Though we are all different, some techniques work for everyone.


  • Get proper sleep (restful, enough, not too much)

  • Eat a good diet (yes, I said it)

  • Drink a lot of water

These work for everyone.


You have to get restful sleep. Waking up multiple times through the night is not relaxing. Anyone who has had a baby can tell you this. The room must be dark, no distractions (lights/phone), and you must keep a routine. Have a set time every night, train your body to respond to "bedtime."


Try to get the proper amount of sleep for your age. Don't get too much sleep. It can have a negative effect on you!


Eat a good diet, vegetables, and foods with good fats (fish) and proteins will help your brain function efficiently. You can't eat garbage all of the time and expect to feel better than garbage.


Don't get me wrong, I love the occasional pizza with everything on it or a quick stop at Burger King, but only on days I have nothing else planned because you will feel tired, weighed down, and not have any energy to accomplish much.


Drink lots of water. Most people are borderline, if not fully dehydrated. They don't drink enough water. Do your research and see what dehydration does to a person. You may recognize a multitude of your daily complaints on that list!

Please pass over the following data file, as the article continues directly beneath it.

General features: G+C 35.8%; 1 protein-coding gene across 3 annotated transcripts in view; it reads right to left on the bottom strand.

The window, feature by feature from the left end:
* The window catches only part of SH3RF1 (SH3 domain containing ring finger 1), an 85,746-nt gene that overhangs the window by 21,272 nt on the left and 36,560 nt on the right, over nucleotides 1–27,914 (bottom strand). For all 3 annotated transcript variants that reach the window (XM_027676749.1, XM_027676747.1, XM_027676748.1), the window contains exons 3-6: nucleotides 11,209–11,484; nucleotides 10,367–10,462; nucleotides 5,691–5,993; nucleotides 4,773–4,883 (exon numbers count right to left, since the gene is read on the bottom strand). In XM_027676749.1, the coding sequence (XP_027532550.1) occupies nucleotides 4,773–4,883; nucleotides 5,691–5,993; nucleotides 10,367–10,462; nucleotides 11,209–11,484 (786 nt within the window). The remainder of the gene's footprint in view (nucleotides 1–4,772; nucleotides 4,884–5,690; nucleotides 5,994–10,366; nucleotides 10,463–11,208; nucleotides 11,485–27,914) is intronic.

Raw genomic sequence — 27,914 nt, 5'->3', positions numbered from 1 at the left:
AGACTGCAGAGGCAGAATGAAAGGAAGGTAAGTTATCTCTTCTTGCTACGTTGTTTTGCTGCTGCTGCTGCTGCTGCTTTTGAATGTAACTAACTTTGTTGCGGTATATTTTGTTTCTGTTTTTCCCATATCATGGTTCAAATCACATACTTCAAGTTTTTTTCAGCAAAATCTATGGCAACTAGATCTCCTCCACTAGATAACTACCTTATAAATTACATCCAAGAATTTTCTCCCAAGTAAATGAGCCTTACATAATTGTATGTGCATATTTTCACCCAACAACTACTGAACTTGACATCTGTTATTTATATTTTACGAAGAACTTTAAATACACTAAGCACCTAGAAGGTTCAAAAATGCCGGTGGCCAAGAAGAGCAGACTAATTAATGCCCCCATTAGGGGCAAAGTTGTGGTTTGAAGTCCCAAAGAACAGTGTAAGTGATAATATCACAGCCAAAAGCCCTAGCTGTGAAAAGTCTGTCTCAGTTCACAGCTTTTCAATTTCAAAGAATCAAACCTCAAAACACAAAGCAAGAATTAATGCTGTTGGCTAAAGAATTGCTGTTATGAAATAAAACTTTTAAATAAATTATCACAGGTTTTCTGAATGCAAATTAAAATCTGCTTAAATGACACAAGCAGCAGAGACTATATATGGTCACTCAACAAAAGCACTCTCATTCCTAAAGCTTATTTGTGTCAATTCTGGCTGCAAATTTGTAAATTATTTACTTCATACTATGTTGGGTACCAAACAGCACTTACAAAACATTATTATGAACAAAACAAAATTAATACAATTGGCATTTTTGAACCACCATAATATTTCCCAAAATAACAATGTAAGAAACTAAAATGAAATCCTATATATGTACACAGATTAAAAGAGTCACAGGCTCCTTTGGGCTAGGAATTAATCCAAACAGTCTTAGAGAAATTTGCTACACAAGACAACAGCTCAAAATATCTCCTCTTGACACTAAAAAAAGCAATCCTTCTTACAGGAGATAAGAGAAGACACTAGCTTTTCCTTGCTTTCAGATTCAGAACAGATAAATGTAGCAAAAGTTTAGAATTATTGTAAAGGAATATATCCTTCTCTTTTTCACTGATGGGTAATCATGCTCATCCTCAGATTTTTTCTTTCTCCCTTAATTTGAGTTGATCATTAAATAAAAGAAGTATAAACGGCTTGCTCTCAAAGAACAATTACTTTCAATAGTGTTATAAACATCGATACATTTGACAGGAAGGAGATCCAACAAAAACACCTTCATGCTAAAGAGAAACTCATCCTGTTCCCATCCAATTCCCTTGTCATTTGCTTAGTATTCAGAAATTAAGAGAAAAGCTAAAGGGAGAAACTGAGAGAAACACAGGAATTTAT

So, these work for everyone, but some things may or may not work for you.


  • A peaceful walk through the woods

  • Reading a book

  • Sitting on the back porch thinking

  • Watching a movie

  • Playing cards or a board game

  • Going to the beach and watching the waves

These things work for me.


Sometimes I'll get a coffee and read a book. Sometimes watching a movie will spark creativity and inspiration. Sometimes spending time with the family and playing games refills me.


Years back, I would build models to relax and refill.

Different things work for other people. It would be best if you gave your brain time to recover from creativity, so it can continue to be a fruitful creative experience.


The last thing any creative person wants is for someone to look at our hard work as see a substandard, non-typical product we forced from the empty well.


It is better not to create than to force something that isn't truly from the best of you.


Take that break, and don't feel guilty about it. Think of it this way, when you draw from the nearly empty well, the water is murky and muddy. If you let the well refill, the soot settles, and the water you draw is pure, fresh, clean, this is your creativity.


So take that break; afterward, go and create something amazing!